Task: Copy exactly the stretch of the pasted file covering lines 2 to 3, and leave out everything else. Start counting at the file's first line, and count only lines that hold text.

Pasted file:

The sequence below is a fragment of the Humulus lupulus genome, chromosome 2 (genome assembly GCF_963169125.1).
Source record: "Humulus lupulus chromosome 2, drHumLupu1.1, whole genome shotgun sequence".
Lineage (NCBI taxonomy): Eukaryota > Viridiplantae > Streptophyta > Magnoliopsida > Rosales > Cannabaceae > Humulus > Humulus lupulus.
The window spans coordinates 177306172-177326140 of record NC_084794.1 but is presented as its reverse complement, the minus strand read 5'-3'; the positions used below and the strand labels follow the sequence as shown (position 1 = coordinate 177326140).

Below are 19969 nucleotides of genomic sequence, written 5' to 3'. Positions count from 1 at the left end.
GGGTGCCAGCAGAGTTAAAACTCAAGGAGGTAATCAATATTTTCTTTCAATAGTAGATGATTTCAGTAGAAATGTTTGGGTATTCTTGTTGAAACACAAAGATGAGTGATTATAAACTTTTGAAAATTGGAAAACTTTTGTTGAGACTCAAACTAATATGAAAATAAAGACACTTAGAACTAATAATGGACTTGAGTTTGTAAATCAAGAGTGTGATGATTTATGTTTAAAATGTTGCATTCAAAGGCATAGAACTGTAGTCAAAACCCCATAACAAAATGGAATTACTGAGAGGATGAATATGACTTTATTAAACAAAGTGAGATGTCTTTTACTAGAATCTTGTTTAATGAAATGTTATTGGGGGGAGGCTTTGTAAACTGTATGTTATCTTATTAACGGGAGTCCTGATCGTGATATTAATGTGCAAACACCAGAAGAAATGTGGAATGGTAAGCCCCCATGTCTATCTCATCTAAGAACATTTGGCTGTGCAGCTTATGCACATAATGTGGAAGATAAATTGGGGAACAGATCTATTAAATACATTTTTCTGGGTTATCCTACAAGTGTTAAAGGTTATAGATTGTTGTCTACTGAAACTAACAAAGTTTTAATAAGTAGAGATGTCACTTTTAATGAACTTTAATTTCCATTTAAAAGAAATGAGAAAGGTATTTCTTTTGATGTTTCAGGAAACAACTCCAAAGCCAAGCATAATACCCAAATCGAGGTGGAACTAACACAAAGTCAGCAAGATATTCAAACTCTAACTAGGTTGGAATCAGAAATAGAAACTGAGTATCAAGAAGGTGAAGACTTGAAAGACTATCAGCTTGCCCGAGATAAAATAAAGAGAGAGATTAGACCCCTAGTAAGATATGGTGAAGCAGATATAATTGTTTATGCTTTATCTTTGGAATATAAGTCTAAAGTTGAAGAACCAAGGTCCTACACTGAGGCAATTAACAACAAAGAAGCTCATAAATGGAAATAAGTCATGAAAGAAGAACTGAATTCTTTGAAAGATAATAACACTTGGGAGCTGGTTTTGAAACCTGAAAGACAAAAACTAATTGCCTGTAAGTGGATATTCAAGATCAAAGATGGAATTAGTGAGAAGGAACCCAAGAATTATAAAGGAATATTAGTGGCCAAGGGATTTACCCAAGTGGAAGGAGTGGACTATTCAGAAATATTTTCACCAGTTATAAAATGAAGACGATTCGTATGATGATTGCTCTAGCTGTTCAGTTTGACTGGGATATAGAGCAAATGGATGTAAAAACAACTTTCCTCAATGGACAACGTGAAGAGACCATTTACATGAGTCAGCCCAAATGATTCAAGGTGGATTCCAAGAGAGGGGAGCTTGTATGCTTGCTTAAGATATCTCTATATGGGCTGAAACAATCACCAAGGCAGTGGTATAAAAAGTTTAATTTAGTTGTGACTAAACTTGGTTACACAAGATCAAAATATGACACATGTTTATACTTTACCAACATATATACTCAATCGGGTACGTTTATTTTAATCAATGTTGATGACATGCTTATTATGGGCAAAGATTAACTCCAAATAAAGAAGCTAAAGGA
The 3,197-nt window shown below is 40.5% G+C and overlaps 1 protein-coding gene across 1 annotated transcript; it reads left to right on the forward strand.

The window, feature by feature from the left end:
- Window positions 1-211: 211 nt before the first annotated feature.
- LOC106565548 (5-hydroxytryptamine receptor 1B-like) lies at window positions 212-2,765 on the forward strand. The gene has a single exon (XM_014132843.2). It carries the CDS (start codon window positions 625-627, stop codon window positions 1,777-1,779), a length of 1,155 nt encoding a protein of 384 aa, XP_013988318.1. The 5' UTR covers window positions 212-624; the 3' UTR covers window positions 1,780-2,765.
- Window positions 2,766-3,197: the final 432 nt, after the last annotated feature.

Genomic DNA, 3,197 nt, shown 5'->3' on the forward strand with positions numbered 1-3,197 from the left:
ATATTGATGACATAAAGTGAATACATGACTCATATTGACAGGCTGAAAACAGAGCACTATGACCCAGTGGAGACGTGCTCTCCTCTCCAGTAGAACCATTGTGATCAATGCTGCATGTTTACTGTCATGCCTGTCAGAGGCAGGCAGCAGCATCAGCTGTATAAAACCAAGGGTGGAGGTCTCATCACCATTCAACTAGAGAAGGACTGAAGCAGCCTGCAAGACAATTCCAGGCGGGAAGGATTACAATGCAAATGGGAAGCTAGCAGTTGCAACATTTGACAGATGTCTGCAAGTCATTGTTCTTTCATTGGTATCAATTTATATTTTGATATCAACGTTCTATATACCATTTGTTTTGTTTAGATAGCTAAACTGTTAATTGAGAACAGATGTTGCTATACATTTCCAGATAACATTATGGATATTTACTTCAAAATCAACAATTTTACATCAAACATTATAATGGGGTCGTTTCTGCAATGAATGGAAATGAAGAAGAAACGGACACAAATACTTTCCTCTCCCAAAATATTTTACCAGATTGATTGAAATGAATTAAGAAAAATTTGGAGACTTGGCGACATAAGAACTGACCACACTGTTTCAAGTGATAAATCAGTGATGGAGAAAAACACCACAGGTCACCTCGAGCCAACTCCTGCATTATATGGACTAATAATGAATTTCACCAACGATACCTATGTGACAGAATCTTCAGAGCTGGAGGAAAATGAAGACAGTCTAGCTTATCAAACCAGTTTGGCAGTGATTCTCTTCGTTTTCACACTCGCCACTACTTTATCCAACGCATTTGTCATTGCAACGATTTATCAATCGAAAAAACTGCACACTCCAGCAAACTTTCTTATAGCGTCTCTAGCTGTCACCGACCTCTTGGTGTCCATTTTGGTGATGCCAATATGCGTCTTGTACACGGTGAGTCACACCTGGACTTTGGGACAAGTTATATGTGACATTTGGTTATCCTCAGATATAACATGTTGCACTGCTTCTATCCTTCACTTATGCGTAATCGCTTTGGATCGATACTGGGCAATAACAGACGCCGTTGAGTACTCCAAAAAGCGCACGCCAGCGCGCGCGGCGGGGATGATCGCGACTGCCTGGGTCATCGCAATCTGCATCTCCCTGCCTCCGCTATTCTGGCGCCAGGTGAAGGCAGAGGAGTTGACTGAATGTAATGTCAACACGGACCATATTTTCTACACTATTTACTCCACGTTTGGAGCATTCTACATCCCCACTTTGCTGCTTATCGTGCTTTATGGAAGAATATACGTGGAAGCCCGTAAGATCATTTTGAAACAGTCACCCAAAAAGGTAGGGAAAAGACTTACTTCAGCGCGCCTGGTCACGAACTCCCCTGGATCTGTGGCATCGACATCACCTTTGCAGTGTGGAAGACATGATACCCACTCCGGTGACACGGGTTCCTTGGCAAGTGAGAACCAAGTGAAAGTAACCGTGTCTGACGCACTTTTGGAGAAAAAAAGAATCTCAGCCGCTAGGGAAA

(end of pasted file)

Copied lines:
Source record: "Humulus lupulus chromosome 2, drHumLupu1.1, whole genome shotgun sequence".
Lineage (NCBI taxonomy): Eukaryota > Viridiplantae > Streptophyta > Magnoliopsida > Rosales > Cannabaceae > Humulus > Humulus lupulus.